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Social Capital in Neighborhoods

In the last decades the theory of social capital became more and more important in the social sciences, in sociology, anthropology, political sciences, economics, and geography as well. It has been applied to a number of research areas, including health, occupational chances, and ethnic relations. Several hypotheses, which follow from the theory, are rather well established by now. However, a number of research questions remain to be answered and these refer in particular to noninstitutional contexts such as the local neighbourhood. For example, we do not know how macrosocial capital in neighbourhoods relates to microsocial capital in people’s networks.
These questions are inspired by empirical and theoretical research, which distinguishes between individual’s relations and social capital on the collective level. While the former is usually studied as the instrumental value of social relationships, the latter is more oŸen conceived as social cohesion, trust, or community relationships. Both have dišerent disciplinary roots. Bringing together these dišerent disciplinary views of social capital and how they work in the neighbourhood context is one goal of this special issue.

Call for papers

We invite original research articles on the role of social capital in urban neighbourhoods and related questions.

Potential topics include, but are not limited to:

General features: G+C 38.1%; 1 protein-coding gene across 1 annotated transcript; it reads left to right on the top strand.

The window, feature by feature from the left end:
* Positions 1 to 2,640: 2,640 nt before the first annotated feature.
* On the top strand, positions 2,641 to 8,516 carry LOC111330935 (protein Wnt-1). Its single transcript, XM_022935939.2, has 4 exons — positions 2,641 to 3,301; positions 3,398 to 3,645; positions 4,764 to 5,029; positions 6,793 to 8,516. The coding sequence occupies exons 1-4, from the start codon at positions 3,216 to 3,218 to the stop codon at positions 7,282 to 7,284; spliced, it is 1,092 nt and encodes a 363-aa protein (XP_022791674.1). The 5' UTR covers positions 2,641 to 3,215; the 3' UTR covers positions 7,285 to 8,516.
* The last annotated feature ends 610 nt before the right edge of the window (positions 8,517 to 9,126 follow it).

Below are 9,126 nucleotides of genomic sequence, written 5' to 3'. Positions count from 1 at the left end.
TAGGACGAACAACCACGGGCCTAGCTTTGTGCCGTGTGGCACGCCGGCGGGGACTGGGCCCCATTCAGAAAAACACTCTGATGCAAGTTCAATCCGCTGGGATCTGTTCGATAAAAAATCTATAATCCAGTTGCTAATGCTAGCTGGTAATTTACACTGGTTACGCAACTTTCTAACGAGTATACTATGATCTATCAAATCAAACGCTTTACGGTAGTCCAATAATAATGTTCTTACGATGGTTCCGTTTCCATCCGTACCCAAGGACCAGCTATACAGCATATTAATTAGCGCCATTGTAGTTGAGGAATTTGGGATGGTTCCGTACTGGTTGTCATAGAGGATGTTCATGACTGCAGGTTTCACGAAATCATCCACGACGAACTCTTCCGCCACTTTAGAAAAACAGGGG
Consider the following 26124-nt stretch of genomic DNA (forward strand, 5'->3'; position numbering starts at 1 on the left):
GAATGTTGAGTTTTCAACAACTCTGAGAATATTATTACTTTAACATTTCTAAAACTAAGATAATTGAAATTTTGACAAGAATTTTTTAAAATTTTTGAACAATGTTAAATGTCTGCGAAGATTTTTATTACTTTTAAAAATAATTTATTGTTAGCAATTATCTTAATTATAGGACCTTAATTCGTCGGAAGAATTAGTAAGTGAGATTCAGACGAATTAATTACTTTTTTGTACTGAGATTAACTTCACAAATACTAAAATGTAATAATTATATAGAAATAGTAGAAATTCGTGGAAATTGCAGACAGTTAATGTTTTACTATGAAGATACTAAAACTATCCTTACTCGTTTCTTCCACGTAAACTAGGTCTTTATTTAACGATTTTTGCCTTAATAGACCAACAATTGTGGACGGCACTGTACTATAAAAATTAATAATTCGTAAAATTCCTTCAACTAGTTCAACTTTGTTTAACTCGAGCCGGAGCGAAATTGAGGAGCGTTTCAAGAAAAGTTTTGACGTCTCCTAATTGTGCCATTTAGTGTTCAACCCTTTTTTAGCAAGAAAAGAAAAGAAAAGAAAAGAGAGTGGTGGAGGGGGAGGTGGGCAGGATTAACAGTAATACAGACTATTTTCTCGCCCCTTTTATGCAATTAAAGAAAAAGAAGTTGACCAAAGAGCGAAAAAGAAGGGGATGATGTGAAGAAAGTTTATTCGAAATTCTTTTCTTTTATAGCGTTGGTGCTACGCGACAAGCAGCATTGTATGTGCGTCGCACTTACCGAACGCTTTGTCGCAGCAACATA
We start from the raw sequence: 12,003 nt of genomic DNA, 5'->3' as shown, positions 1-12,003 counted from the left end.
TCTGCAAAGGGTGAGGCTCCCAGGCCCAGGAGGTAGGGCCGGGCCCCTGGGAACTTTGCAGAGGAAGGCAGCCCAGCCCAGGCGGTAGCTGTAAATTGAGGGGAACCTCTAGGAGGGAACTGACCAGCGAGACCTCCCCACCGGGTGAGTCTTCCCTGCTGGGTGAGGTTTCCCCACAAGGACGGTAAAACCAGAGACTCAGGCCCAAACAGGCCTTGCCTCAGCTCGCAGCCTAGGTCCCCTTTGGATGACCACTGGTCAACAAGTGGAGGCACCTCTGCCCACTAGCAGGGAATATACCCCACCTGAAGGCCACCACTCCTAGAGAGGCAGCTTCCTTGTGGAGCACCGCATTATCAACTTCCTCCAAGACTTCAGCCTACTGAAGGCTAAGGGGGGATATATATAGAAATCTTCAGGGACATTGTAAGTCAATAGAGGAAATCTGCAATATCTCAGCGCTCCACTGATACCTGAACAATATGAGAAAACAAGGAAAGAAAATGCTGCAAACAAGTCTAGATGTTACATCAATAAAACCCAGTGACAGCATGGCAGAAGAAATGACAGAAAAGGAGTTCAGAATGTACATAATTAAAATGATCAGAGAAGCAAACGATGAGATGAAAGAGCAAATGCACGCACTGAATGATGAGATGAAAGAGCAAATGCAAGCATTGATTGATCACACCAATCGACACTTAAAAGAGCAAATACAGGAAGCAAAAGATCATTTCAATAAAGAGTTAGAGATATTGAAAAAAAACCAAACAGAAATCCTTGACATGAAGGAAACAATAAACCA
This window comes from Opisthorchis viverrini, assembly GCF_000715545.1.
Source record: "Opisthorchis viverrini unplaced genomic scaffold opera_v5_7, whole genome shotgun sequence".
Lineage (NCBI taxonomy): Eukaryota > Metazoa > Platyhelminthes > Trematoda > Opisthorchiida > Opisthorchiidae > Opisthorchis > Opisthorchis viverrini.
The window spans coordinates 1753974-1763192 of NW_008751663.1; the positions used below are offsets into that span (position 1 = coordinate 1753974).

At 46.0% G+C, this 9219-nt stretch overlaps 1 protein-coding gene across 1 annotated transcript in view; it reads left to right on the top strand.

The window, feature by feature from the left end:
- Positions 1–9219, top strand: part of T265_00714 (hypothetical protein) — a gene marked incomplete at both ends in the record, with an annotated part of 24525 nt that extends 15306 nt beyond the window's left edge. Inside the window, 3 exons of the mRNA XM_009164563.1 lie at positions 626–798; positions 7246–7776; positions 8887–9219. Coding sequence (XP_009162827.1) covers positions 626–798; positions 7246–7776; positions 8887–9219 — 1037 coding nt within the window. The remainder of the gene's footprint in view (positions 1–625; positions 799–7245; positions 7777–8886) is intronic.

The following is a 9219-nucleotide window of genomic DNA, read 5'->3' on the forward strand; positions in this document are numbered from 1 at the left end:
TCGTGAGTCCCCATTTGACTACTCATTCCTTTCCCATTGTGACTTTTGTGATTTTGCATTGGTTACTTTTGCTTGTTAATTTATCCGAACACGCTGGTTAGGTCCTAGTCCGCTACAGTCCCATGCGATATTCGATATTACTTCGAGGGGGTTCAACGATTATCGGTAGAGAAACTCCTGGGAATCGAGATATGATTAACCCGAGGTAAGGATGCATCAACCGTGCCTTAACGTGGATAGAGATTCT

Do macrosocial capital in neighbourhoods and individual social capital in people’s network substitute each other or do they accumulate? Are they interdependent from each other or do neighbourhoods in which people have vital networks individually also provide social capital on the macrolevel for
The dišfferences between urban and rural neighbourhoods with regard to networks and social capital seem to be large in some countries, such as, for example, the US, and small in others, such as, for example,e Netherlands.
How can we make sense of this? What is the role of facilities and infrastructure such as shops or parks, and what about conditions in adjacent neighbourhoods that might moderate the effšect of social capital on neighbourhood outcomes there is a collective-good aspect to social capital, how do people in neighbourhoods create and protect such collective goods? What is, for example, the ešffect of ethnic diversity? How much investment is necessary and how many free riders can a neighbourhood ašord while still being a community? Are there tipping points at which the system changes, for example, will collapse if there are too many free-riders or become a dense community if many people are investing in local collective goods?
How large should an area be, so that social capital ešects can be established in an optimal way? Is there an optimal time period of exposure to note its


Lead Guest Editor
Henk Flap, Utrecht University, Utrecht, The Netherlands
h.ž[email protected]

Guest Editors
Beate Völker, ICS Utrecht University, Utrecht, The Netherlands
[email protected]

Dietlind Stolle, McGill University, Montreal, Canada
[email protected]

Nan Lin, Duke University, Durham, USA
[email protected]

Manuscript Due: Friday 30 January 2015

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